May 28, 2010

The shipment of books leaves June 19!

As we left A.V. Bukani last year, principal Z. Thambo said to us, "I think it is time to build our library." We wholeheartedly agreed and said we would make that happen. Little did we know that this project would take over our lives the next year. But we've never had a more exhiliterating, exhausting, inspiring, overwhelming experience. We've made dozens of presentations all over the Washington, DC, region; visited wonderful schools; talked with businesses and individuals eager to help; and spent every free waking (and some we should have been sleeping) moment organizing, labeling, or boxing the books.

Did we bite off more than we could chew? Absolutely. More than we could chew alone. But with incredible support from schools, volunteers, and businesses, we've been able to feast on this project and share in its great bounty.

Last week we counted and weighed the boxes of books we are sending -- 598 boxes weighing 6 1/2 tons!! That's the size of a large adult male African elephant :) We haven't finished cataloging and labeling all the books, but we are estimating about 25,000+ books that will soon be on their way to a rural township filled with people who had been forbidden to educate others or read quality books just a few years ago.
We can't say enough about the amazing support we've had in this project. There are many individual moments -- A volunteer telling us about the time she spent in South Africa during Apartheid providing pro bono legal care to Blacks arrested for crimes such as reading forbidden books that might open their eyes to the rest of the world. Or watching high school students, with families from Sudan, Guatemala and Bolivia come to volunteer time after time to organize books for chidlren in South Africa.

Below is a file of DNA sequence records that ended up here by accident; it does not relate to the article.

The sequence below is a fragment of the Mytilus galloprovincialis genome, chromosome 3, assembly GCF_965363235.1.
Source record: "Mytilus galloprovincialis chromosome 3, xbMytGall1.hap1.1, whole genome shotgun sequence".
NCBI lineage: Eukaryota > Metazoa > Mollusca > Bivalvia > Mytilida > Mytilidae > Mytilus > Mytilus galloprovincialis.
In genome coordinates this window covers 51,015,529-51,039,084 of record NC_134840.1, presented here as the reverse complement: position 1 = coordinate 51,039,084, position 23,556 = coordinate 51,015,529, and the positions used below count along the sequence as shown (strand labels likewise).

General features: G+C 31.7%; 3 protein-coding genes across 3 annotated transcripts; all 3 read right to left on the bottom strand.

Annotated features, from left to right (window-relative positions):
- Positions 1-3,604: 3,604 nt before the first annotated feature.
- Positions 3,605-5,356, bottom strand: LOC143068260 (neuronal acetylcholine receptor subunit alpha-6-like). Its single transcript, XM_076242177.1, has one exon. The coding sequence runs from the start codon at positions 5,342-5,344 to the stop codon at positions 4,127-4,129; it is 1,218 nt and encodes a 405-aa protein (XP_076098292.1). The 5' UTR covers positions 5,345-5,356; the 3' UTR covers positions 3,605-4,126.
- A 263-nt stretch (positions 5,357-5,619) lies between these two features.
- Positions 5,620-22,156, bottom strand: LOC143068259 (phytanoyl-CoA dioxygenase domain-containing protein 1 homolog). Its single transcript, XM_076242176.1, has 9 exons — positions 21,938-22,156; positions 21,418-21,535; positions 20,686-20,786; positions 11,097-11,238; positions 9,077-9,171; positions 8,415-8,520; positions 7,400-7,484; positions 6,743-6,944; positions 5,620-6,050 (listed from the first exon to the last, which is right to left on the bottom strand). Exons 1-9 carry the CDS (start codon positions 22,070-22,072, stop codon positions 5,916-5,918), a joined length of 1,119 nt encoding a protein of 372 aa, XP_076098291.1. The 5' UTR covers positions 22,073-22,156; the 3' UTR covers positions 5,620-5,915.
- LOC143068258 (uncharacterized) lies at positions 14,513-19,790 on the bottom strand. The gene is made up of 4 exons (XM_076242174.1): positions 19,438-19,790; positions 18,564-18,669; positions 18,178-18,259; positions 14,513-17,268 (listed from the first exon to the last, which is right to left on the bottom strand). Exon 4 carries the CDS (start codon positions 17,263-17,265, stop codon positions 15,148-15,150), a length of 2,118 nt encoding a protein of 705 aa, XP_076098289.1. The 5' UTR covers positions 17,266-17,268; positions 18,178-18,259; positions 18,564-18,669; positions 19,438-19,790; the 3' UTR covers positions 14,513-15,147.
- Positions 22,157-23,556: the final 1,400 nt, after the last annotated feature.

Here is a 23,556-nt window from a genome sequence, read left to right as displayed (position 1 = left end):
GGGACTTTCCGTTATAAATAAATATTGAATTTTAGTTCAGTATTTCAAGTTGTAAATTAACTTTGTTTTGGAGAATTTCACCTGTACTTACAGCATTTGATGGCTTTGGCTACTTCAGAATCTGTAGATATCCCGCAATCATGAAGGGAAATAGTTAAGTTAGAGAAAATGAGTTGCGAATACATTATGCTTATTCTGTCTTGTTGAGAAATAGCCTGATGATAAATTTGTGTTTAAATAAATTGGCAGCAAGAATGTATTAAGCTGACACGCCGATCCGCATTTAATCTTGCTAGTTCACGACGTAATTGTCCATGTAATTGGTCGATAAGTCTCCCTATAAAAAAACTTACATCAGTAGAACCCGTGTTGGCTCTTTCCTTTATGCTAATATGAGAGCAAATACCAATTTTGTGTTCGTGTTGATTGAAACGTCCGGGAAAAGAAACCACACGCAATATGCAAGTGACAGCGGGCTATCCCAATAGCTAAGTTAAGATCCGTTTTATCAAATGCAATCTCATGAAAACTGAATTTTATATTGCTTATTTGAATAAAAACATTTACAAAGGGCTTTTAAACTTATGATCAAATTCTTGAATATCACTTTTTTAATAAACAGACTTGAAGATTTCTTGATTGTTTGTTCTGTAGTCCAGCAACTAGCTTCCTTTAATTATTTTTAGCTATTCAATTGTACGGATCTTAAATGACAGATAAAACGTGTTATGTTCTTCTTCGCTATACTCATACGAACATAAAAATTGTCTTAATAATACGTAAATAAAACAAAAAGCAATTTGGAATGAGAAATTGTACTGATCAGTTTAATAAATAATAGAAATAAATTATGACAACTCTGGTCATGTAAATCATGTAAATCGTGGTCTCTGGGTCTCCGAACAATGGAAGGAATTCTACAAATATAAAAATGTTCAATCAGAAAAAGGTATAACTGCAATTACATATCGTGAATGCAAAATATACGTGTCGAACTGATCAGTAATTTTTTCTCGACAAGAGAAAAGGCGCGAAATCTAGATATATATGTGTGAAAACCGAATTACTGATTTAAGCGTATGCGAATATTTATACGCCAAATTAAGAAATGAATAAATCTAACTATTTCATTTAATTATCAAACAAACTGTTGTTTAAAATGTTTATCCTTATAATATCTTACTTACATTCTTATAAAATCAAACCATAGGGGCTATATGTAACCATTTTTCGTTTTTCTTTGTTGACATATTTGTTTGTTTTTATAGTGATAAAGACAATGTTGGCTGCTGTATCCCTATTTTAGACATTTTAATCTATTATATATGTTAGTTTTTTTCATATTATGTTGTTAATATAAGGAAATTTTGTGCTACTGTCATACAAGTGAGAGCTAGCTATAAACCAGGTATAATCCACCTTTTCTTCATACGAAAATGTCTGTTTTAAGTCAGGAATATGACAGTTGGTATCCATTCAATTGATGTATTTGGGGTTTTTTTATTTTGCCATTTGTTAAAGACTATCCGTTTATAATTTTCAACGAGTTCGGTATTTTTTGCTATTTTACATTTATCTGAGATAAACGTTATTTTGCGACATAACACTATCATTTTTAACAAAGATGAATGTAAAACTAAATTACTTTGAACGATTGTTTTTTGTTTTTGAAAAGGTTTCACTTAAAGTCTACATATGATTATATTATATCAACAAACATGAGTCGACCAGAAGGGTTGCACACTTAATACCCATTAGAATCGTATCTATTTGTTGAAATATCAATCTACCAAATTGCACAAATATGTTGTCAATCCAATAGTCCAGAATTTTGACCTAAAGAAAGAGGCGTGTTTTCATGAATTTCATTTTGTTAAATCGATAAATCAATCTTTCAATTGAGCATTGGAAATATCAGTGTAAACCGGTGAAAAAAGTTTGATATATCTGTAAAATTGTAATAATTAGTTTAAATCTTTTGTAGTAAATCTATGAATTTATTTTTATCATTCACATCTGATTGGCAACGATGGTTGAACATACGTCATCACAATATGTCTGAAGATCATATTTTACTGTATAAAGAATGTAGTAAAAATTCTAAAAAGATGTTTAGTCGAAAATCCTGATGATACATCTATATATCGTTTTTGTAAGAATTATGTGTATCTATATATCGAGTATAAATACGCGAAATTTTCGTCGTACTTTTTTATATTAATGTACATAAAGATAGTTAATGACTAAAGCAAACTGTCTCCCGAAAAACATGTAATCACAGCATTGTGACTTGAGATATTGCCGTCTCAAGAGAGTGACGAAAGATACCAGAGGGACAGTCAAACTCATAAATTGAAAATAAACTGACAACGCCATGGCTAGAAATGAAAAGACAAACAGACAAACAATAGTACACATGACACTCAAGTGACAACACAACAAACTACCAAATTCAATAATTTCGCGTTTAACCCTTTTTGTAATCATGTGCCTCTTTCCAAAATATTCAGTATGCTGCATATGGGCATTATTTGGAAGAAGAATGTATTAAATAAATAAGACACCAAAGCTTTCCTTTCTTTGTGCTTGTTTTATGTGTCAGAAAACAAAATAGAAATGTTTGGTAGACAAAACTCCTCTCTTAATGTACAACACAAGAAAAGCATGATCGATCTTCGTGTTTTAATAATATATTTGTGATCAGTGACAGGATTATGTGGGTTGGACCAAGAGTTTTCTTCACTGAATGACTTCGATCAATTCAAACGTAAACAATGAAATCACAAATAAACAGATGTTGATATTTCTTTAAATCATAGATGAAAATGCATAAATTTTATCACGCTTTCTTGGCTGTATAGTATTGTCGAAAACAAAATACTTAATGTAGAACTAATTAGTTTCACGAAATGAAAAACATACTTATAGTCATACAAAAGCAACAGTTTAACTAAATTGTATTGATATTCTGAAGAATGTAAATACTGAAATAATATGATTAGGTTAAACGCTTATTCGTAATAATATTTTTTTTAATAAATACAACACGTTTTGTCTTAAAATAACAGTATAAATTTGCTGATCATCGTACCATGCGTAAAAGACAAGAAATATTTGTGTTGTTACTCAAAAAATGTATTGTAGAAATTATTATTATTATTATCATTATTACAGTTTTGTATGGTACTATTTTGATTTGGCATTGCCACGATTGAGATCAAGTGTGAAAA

We have an incredible group of dedicated volunteers organizing the books. Many contacted us after reading the Washington Post article. They drive, sometimes for hours in traffic, from Gaithersburg and Centerville and Silver Spring and Alexandria week afte
r week, staying until they finish "just one more box."

And the book drives! Thousands of children gave their books to other children in a far-away country, who are just as bright
and just as hopeful, but don't have the same resources. The books are beautiful picture books, with dedications from "grandma and grandpa" or a favorite aunt; or amazing non-fiction books that will open these students to new worlds. Parents, teachers, and students not only collected books, but sorted and labeled them.

We thank the following schools and organizations for their major book drives:
Fairfax County Schools Wolftrap Elementary, Dranesville Elementary, Sunrise Valley Elementary, Terra Centre Elementary, and Kilmer Middle School; Loudoun County Schools including Eagle Ridge Middle School; The New School; The senior class of The Madeira School; St. Ambrose School; Faithful and True Christian Center; and Girl Scout Service Unit 42-1 of the Nations Capital. We also appreciate the help with labeling provided by Falls Church High School Life Skills Class and the Hayfield High School Leo Club.